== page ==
Does the thought of living and working in a new city or town every three months appeal to you? Sound like a dream? Maybe to some, but travel nursing is a reality for a growing number of nurses across the country.

Because of a nationwide nursing shortage, health care facilities often hire temporary travel nurses to fill in staffing gaps.

If the thought of packing your bags and taking your nursing skills on the road sounds like a great way to experience life in different cities, but you aren’t sure if travel nursing is right for you, answering these questions will help you decide.

Am I Adaptable?

Travel nurses not only change work sites every few months, they often move to an entirely new city. To be successful, you must have a high tolerance for change. Your manager and coworkers will change with every assignment. You may not have a chance to develop strong bonds in your temporary hometown.

On the other hand, if you thrive on change, travel nursing could be a perfect fit. And while new friends and colleagues will only be a part of your daily life temporarily, social media and the ease of travel can keep you connected to a wide web of contacts for a lifetime.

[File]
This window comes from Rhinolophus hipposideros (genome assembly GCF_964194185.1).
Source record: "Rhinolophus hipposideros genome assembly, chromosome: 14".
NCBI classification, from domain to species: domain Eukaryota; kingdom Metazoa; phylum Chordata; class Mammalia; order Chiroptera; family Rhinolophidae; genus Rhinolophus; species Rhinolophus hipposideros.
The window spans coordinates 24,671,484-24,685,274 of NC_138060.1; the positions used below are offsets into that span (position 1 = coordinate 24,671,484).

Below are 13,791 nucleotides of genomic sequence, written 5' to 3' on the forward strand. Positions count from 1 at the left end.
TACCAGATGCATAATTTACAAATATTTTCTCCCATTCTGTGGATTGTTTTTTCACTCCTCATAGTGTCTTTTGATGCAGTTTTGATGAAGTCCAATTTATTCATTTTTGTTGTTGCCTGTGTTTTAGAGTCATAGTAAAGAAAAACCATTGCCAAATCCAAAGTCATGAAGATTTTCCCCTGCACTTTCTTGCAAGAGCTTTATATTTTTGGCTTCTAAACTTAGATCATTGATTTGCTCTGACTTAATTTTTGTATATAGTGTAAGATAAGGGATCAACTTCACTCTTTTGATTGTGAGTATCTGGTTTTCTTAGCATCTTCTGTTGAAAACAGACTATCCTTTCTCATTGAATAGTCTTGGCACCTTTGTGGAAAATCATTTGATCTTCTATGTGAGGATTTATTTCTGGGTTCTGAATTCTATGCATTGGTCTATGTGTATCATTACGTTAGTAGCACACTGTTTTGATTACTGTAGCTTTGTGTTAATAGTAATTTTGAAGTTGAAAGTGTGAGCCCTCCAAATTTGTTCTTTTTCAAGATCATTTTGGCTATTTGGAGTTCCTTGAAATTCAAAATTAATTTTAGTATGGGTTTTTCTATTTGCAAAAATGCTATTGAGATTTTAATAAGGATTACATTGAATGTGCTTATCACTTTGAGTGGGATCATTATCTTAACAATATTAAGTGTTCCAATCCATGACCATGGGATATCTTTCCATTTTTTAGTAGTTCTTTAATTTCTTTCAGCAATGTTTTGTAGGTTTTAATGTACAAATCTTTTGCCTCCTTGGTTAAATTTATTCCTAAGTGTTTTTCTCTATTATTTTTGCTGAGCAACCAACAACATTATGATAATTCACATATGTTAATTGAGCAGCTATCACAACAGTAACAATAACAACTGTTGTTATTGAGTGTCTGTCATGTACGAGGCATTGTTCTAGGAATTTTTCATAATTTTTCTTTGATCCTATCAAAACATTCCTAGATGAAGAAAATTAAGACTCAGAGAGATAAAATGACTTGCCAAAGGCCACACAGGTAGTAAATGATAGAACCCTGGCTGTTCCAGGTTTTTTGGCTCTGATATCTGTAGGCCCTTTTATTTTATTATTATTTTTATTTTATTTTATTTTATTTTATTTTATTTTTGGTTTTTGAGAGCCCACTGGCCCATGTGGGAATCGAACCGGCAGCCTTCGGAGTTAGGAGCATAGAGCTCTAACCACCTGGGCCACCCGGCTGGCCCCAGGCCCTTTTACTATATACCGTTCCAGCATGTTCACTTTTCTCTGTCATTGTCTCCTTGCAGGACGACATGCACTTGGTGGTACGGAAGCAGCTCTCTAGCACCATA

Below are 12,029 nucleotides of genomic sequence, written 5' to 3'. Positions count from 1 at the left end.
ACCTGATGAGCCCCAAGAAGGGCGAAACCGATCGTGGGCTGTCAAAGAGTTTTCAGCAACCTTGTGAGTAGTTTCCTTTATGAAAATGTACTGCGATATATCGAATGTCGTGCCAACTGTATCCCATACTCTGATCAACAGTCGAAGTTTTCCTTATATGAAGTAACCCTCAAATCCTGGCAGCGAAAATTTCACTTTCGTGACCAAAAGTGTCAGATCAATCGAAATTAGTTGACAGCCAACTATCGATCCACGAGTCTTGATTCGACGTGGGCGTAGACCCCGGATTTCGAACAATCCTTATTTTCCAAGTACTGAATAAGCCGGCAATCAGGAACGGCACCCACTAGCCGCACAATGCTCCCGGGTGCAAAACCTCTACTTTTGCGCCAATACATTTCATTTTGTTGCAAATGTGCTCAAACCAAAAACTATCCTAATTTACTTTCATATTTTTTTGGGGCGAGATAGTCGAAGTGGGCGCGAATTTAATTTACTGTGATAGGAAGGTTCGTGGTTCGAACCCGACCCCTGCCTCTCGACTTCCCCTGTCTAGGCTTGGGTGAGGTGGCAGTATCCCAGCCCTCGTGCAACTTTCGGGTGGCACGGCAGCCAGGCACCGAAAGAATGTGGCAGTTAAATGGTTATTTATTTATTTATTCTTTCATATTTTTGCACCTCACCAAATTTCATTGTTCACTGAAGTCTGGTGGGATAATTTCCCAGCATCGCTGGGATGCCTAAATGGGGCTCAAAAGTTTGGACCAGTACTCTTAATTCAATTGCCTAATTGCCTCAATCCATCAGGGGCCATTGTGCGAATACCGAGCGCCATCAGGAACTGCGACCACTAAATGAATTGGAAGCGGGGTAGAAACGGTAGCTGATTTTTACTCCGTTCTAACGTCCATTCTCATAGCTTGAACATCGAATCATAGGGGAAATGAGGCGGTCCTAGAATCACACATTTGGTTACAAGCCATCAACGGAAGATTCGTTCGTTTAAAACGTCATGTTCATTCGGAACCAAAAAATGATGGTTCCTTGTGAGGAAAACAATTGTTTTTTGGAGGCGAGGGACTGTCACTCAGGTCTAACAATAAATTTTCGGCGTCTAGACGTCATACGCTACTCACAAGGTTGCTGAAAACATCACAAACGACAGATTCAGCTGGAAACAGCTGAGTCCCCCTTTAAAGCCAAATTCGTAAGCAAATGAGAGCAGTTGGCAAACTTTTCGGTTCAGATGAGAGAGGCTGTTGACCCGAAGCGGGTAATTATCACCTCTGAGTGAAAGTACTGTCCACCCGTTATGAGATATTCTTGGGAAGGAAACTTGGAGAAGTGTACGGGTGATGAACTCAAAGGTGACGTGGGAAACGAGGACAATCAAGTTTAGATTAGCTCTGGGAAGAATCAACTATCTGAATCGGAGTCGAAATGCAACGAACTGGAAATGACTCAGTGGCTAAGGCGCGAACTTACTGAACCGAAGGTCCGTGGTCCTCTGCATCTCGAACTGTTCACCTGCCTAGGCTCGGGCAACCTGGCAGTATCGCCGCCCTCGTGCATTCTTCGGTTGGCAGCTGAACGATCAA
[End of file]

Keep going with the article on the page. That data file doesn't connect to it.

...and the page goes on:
Am I Flexible?

Flexibility is important for traveling nurses. If you are open to being placed in a variety of settings and cities, a recruiter can keep your schedule filled with assignments. That’s not to say that travel nurses can’t have preferences. Some recruiters work to find placements in the nurse’s preferred location (for instance, near the beach or close to relatives). But you may find more opportunity if you are flexible.

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Inclusion, Part 2: Changing the Culture

Am I Experienced?

Travel nurse recruiters seek nurses with at least one year of nursing experience, and many prefer two or more years of job experience. Health care facilities are looking to fill staffing shortages and need nurses who can hit the ground running when they arrive. Job sites do not want to take the time to do extensive training with a nurse they may only have on board for a few months.

If you’re still in nursing school or a recent grad, patience may be required before you hit the road. However, if you are a seasoned nurse, you may have little problem securing a recruiter and a travel position.

Did you answer yes to all of these questions? Connecting with a recruiter is your next step. In my next post, I’ll discuss how to search for and apply for travel nursing assignments.

Denene Brox
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